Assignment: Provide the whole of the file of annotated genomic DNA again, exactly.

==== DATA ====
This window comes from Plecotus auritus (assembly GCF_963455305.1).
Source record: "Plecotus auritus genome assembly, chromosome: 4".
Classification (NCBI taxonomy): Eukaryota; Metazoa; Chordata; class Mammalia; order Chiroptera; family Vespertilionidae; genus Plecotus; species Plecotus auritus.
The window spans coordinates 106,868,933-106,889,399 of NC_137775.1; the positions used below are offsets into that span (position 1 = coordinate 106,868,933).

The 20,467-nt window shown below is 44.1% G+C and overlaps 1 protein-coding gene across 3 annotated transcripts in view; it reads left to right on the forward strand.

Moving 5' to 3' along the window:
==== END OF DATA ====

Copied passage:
This window comes from Plecotus auritus (assembly GCF_963455305.1).
Source record: "Plecotus auritus genome assembly, chromosome: 4".
Classification (NCBI taxonomy): Eukaryota; Metazoa; Chordata; class Mammalia; order Chiroptera; family Vespertilionidae; genus Plecotus; species Plecotus auritus.
The window spans coordinates 106,868,933-106,889,399 of NC_137775.1; the positions used below are offsets into that span (position 1 = coordinate 106,868,933).

The 20,467-nt window shown below is 44.1% G+C and overlaps 1 protein-coding gene across 3 annotated transcripts in view; it reads left to right on the forward strand.

Moving 5' to 3' along the window: